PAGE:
A feature of this Budget is its focus on economic recovery by encouraging Australians to spend money and incentivising job creation.

From a taxation perspective this is principally achieved by the following tax measures:

  • Bringing forward the personal tax cuts and backdate their introduction to 1 July 2020
  • Providing business with an outright tax deduction for expenditure on the acquisition of assets; and
  • Introducing loss carry back rules which allow a corporate entity to offset losses in the next two years against the profits (and tax paid) for the 2019 & 2020 years.

There are other tax measures which will assist business and individuals:


  • Extension of the definition of a small business entity to include an entity which has a turnover of up to $50m. In conjunction with this change, the SBE concessions are extended to a wider taxpayer group;
  • Changes to FBT applicable to various benefits provided to employees – car parking, electronic devices;
  • Modification to the R & D rules by altering the unnecessary changes to the concessions introduced by Treasury Amendment (Research & Development Tax Incentive) Bill 2019; and
  • Clarification of the residency rules applicable to foreign incorporated companies.


  • CGT will not apply to the creation, variation or termination of a granny flat arrangement providing accommodation where there is a formal written agreement in place.

The exemption will only apply to agreements that are entered into because of "family relationships or other personal ties" and will not apply to commercial rental arrangements.

Details of the principal measures

Personal Tax Cuts

In summary from 1 July 2020:

  • the low income tax offset will increase from $445 to $700;
  • the top threshold of the 19 per cent tax bracket will increase from $37,000 to $45,000; and
  • the top threshold of the 32.5 per cent tax bracket will increase from $90,000 to $120,000.

Rates and threshold tablesTax rates and income thresholds_BRIAN-RICHARDS-budget-tax-summary

The actual cash impact of the above rate changes are illustrated by this table provided in the budget papers:

Tax Relief by taxable income, 2020-21 compared with 2017-18

Asset write off rules

The proposed rules provide:

  • Businesses with annual aggregated turnover of less than $5 billion will be entitled to an immediate tax deduction for the full cost of new eligible capital assets and improvements to existing eligible assets acquired from 7:30pm AEDT on 6 October 2020 and first used or installed by 30 June 2022.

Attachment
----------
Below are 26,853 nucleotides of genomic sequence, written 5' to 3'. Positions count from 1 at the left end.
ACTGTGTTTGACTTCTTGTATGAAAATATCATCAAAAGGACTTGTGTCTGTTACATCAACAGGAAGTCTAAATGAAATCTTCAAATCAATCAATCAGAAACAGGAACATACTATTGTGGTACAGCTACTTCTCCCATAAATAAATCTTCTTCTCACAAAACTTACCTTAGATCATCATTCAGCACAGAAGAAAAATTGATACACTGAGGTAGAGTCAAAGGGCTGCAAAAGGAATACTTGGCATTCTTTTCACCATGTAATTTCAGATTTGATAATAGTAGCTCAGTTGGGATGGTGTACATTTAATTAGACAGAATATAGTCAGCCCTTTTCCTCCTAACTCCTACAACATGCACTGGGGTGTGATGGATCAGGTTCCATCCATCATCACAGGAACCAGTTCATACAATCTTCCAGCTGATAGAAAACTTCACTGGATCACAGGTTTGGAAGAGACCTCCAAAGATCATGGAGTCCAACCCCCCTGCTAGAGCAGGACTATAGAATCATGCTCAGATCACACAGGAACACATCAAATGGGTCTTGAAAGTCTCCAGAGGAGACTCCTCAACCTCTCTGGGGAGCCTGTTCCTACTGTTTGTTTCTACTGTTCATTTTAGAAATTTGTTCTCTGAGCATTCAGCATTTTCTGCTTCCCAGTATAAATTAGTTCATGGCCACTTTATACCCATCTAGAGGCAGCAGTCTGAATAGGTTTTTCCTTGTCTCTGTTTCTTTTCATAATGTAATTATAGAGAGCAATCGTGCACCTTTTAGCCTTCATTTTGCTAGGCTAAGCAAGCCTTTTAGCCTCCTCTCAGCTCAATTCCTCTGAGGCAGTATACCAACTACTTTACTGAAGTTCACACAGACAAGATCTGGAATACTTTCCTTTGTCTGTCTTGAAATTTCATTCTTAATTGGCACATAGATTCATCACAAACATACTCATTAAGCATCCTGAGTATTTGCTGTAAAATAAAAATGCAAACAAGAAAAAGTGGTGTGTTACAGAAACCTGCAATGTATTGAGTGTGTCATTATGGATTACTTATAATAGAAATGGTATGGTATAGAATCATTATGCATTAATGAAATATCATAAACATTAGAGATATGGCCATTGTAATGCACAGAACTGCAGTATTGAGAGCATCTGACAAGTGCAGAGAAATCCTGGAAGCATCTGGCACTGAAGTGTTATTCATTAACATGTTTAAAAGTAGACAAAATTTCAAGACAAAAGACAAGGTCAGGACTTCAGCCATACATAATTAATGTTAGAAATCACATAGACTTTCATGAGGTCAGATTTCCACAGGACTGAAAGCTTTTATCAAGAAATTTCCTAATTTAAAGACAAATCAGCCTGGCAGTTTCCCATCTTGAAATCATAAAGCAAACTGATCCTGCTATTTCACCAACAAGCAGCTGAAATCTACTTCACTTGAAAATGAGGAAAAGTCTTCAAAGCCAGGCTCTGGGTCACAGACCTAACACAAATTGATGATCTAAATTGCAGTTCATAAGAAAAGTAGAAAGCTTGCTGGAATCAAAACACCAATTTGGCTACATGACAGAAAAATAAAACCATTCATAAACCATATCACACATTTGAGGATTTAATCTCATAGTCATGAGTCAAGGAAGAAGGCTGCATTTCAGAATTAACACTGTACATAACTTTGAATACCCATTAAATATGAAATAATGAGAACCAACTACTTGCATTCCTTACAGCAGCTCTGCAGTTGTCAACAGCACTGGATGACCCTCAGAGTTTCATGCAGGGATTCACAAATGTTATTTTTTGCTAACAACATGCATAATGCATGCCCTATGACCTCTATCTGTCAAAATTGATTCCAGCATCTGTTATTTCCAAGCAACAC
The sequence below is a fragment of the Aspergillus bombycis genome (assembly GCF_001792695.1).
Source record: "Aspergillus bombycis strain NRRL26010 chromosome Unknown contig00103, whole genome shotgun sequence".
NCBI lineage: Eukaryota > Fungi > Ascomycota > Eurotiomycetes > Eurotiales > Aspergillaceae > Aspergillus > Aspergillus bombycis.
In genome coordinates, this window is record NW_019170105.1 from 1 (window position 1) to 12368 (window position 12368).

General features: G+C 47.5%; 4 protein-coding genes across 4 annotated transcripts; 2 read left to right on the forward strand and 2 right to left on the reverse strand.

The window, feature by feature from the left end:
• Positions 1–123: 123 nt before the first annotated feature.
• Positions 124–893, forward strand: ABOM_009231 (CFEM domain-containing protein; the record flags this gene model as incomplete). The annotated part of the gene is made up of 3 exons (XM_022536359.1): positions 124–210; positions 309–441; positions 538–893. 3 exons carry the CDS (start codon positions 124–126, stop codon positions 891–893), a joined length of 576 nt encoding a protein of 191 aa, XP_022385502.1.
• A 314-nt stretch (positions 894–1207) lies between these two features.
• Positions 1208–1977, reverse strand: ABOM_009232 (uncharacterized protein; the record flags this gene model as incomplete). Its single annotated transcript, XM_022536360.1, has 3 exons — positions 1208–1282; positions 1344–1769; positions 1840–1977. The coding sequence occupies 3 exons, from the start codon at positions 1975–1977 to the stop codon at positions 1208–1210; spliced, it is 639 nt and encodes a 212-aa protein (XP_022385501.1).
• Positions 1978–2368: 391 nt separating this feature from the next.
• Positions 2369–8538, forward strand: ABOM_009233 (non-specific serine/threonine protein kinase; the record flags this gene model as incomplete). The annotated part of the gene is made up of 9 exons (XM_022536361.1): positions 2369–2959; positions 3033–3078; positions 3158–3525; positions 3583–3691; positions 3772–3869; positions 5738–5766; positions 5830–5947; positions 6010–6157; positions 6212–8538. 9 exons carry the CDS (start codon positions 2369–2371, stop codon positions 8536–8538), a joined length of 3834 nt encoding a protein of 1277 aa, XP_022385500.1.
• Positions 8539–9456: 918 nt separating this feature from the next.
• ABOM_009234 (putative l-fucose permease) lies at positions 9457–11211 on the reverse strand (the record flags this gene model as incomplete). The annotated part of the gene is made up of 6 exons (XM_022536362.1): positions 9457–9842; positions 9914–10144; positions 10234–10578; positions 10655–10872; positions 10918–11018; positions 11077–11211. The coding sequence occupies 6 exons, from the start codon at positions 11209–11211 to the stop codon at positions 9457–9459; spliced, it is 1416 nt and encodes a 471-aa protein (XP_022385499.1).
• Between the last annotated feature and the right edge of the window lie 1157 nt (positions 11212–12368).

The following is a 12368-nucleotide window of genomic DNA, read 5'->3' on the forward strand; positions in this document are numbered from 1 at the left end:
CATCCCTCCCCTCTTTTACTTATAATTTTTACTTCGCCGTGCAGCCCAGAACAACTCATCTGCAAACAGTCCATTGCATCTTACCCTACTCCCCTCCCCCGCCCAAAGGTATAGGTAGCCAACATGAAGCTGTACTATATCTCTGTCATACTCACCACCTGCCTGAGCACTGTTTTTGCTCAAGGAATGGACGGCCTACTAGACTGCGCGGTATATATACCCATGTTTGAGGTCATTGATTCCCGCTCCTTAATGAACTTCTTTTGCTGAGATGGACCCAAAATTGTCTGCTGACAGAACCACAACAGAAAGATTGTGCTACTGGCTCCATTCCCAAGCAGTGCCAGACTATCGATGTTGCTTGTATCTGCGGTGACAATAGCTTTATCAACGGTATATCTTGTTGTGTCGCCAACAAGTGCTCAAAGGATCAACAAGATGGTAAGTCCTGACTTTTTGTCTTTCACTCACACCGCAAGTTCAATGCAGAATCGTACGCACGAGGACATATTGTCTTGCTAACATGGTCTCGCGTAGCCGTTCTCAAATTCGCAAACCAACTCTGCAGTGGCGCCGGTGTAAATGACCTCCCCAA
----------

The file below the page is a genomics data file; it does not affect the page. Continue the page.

• Businesses with aggregated turnover of less than $50 million will also be entitled to an immediate tax deduction for the full cost of second-hand assets acquired from 7:30pm AEDT on 6 October 2020 and first used or installed by 30 June 2022.
  • Businesses with aggregated annual turnover between $50 million and $500 million can claim an immediate deduction for the full cost of eligible second-hand assets costing less than $150,000 if they are purchased by 31 December 2020 and installed ready for use by 30 June 2021
  • Small businesses with aggregated turnover of less than $10 million can deduct the balance of their simplified depreciation pool at the end of the income year.

Loss carry back rules

The proposed measures will provide temporary tax relief by allowing eligible corporate entities (that is, entities with a aggregated turnover of less than $5 bn) to elect to carry-back tax revenue losses made in the years ending 30 June 2020 to 2022 to offset tax paid on profits made during the 2019 income year onwards.

There are importantly some limitations in relation to this measure:

• Losses carried back cannot exceed earlier taxed profits;

• The carry-back amount must not generate a franking account deficit; and

• It does not apply to other types of entities – trust, partnership or sole trader.

For corporate entities that elect to apply this measure, they will receive a tax refund in the loss-making year equal to the tax which has been offset by the losses carried back.

The franking account deficit limitation will be a significant impediment to the practical implementation of the measure. It is not unusual for small companies to pay franked dividends to its shareholders during profitable years, first as a return to the shareholders but also to offset Division 7A loan arrangements. In both instances the franking credits generated by tax paid are offset by the franking credits applicable to the franked distributions.

Note that if the corporate entity does elect to use the loss carry back rules, the loss will be able to be carried forward in accordance with the existing loss rules (Division 165 & Division 166 ITAA 1997).

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